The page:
I think that the use of sign language and open self-expression are very closely related. So when I decided to adopt this multilingual game, I didn’t want to use sign language as a disability language; I really wanted to use sign language as another language. I was looking for someone for this role and I came across Park Yurim and felt she is such a great actress.
Drive My Car has a multilingual cast. Park Yurim plays Lee Yoon-ah, an actor in Kafuku’s Uncle Vanya who communicates in Korean Sign Language. Credit: Courtesy of Sideshow and Janus Films
Much of the plight of the characters in “Drive My Car” and “Uncle Vanya” stems from their inability to communicate. This is partly due to their fear of not being truly heard. Do you think we could be better listeners?
“Drive My Car” and your other 2021 film “Wheel of Fortune and Fantasy” share a common theme of lies and deceit, and the pros and cons of maintaining fiction, whether it’s to convince other people or yourself. One of the Kafuku cast members, Koshi Takatsuki (Masaki Okada), admits to feeling “empty” inside, which seems obvious considering he’s an actor. Would you like us to have to put on fewer plays in order to survive?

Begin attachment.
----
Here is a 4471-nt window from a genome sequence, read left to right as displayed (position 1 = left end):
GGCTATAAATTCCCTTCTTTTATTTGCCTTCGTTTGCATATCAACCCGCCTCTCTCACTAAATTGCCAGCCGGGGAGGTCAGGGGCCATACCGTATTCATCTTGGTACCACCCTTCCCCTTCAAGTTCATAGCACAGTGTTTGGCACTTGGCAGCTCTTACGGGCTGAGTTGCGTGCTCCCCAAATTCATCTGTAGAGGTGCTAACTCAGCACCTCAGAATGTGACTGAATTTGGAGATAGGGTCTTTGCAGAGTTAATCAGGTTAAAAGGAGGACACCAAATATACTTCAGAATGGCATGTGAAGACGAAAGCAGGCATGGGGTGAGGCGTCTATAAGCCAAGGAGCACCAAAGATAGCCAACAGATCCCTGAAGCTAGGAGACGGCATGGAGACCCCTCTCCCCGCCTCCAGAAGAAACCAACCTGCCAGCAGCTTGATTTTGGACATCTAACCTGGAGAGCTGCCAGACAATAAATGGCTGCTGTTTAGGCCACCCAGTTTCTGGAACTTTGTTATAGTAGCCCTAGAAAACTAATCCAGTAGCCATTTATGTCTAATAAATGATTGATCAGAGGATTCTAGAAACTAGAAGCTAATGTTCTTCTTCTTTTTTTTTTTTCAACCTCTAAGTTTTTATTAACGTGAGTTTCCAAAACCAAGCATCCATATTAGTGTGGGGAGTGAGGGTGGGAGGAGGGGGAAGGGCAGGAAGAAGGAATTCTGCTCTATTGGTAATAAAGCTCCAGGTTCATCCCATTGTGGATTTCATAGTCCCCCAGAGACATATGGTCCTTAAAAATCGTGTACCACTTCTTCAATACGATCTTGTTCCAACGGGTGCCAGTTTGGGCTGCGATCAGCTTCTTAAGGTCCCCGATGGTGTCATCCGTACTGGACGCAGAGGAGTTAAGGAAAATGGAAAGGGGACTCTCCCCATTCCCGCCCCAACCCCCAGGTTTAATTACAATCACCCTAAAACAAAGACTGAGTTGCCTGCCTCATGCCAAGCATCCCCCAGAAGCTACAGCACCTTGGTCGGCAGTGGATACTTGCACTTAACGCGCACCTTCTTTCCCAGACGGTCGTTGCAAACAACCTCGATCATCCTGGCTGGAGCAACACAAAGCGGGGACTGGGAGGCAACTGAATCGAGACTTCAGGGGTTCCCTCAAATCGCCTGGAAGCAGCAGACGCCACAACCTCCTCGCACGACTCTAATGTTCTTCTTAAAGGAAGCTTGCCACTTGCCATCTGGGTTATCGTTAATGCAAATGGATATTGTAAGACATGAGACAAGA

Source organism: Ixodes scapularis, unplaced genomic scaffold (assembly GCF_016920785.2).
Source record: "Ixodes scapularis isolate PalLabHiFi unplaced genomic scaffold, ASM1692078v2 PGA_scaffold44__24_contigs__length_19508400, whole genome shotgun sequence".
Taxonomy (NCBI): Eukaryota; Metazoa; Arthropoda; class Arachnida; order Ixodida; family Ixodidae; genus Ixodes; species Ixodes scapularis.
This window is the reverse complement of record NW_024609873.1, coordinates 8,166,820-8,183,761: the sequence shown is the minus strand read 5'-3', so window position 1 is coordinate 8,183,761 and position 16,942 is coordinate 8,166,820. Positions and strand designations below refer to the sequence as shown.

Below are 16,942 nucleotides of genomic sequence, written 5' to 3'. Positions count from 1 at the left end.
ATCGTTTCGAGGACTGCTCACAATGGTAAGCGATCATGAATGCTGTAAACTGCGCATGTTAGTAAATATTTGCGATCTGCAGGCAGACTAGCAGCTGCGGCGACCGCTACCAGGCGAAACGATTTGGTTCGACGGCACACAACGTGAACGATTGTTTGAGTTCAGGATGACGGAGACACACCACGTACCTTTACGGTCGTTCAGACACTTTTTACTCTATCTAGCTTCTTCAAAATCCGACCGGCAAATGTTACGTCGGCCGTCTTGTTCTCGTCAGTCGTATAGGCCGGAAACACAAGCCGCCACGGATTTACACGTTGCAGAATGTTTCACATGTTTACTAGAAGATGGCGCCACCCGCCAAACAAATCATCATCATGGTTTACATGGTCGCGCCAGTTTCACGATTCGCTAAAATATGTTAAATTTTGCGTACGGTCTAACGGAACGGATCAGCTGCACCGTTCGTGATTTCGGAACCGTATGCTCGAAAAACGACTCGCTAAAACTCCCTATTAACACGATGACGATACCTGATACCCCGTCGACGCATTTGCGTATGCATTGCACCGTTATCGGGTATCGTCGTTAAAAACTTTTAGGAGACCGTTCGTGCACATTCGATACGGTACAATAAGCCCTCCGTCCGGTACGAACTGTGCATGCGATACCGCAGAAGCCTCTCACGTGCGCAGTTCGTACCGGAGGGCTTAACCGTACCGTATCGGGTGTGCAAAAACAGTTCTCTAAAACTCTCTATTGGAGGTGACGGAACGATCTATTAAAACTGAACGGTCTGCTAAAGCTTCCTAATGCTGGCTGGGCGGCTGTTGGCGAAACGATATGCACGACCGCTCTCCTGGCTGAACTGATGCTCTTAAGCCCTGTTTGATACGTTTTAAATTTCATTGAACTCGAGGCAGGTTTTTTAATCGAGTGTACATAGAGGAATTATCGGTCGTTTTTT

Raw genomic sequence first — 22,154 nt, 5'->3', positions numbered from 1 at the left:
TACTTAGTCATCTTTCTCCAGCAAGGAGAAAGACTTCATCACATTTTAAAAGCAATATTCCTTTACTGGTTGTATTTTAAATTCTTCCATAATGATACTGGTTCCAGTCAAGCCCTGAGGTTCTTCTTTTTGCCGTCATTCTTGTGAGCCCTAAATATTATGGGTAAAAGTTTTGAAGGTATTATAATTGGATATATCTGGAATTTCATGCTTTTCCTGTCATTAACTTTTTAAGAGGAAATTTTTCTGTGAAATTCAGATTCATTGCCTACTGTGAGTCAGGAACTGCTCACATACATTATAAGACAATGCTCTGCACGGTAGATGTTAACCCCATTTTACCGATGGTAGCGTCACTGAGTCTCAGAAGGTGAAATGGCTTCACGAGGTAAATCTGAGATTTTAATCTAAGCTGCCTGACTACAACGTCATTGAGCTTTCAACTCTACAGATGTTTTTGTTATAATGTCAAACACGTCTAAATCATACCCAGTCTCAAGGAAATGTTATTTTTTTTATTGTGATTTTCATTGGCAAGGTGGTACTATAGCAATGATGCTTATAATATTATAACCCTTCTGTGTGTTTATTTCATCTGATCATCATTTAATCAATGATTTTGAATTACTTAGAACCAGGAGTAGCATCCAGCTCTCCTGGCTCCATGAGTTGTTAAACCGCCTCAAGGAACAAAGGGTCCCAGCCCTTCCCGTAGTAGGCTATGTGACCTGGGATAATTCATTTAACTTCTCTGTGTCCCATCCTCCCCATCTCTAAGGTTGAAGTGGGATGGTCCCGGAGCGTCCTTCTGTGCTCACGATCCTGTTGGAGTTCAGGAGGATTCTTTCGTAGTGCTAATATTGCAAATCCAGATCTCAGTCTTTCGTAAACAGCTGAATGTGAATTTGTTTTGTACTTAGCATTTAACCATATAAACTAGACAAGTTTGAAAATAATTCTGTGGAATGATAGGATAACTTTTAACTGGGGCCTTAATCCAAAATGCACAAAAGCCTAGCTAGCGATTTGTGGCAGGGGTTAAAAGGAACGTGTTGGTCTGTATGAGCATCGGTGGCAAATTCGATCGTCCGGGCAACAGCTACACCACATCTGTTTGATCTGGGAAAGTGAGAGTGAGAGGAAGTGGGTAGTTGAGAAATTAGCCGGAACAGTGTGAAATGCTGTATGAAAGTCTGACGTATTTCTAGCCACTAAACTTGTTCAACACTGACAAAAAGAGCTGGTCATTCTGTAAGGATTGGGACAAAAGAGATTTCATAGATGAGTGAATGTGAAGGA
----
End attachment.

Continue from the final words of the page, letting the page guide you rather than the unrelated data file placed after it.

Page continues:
I don’t necessarily think we shouldn’t speak up or lie. I think to some extent the way we live is inevitable. I mean, we all have desires, don’t we? One of the short-term ways to satisfy these desires may be to lie. At the same time, I think we all know that lies are very fragile. This is because truth has a certain seriousness and people are drawn to it. This is shown in the film. I think that this sense of truth that comes from our perspective can almost be seen as a failure or a loss, but at the same time, I think there is something very beautiful about when this truth really lands. I am very interested in this moment.
WarnerMedia acquired “Drive My Car” to premiere on HBO Max in March 2022. HBO Max and CNN are owned by WarnerMedia.